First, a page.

Superman turned 75 Thursday. For a septuagenarian, he remains remarkably spry.
It’s not just the ability to leap tall buildings in a single bound that keeps him in shape. In the decades since the first Superman comic book appeared in 1938, writers have inserted him into political and social debates. As a result, Superman’s political and cultural sensibilities have proved a lot more malleable, for better or worse, than you’d expect from a man of steel.
As conceived by writer Jerry Siegel and artist Joe Shuster, Superman was an aggressive, even brutal, social reformer who could strong-arm the cruel and unjust.
As the nation emerged from the Great Depression, Superman went after those who would trample on the rights of honest working folks. He triggered a cave-in at a coal mine that trapped its wealthy owner underground, exposing unsafe working conditions. He torched an oil well, bankrupting its crooked stockholders.
But this New Deal-inspired Democratic zeal faded with World War II. Suddenly, the nation looked to Superman as a patriotic symbol. He nabbed Nazi saboteurs by the armful and hectored readers to collect scrap metal and plant victory gardens. By the end of the war, Superman’s cape and the American flag waved as one.
In peacetime, he settled into a comfortable, Ike-liking, slipper-wearing existence familiar to many middle-class American men. Domestic concerns and romantic entanglements drove more stories. He grew so busy fending off Lois’ advances that fighting crime took a back seat – although he did manage to thwart the assassination of President Eisenhower in 1959.
Four years later, he made the unprecedented decision to reveal his secret identity to someone outside his superfamily: President Kennedy. “If I can’t trust the president of the United States,” Superman reasoned, “who can I trust?”
In 1970, the dogged pursuit of relevance resulted in goofy stories such as “I Am Curious (Black),” in which Lois steps into a handy Kryptonian Plastimold outfitted with Transformaflux technology that turns her into a righteous African-American woman who goes undercover to expose racial prejudice.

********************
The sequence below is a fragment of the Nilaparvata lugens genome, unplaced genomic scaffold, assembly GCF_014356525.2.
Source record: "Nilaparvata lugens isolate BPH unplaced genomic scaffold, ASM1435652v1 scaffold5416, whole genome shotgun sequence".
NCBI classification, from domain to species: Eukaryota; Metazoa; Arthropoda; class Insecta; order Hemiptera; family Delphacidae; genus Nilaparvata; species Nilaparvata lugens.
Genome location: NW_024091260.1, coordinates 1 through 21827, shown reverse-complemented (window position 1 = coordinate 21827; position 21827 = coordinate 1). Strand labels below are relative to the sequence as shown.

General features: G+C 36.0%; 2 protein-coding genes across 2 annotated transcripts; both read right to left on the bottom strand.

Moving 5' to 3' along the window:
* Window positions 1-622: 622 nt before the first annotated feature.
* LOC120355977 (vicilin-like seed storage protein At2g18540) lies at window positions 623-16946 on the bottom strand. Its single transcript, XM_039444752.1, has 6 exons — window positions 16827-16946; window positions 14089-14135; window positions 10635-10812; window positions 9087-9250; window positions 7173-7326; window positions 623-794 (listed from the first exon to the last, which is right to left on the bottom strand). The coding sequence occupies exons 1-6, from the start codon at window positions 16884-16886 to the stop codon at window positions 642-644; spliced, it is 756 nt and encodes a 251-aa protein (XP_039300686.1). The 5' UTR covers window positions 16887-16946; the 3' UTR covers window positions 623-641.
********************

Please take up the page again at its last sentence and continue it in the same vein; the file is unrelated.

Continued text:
In 1986, the Man of Steel was retooled from scratch, transformed into an icon of the Reagan era. The attacks of Sept. 11, 2001, led a somber Superman to compare his amazing powers with his inability to “break free from the fictional pages” of comics to save lives in the real world.
In an ill-considered 2010 story line, he tried to connect with humanity by walking from city to city addressing street-level social ills such as illegal immigration, pollution and child abuse.
In 2011, Superman decided that his responsibility to mankind required him to renounce his U.S. citizenship. “I’m tired of having my actions construed as instruments of U.S. policy,” he said. “The world’s too small. Too connected.” The story caught fire on the right. On Fox News, Mike Huckabee decried the announcement as “part of a bigger trend of Americans almost apologizing for being Americans.”
The Man of Steel has changed as his world has changed. When he remains above the political fray, he represents truth, justice, compassion and mercy. When writers push him into politicians’ squabbles or social debates, they do him a disservice.
We don’t look to Superman because he responded meaningfully to World War II or was saddened by Sept. 11. We look to him because, no matter what decade it is, he reminds us that we can be better than we are.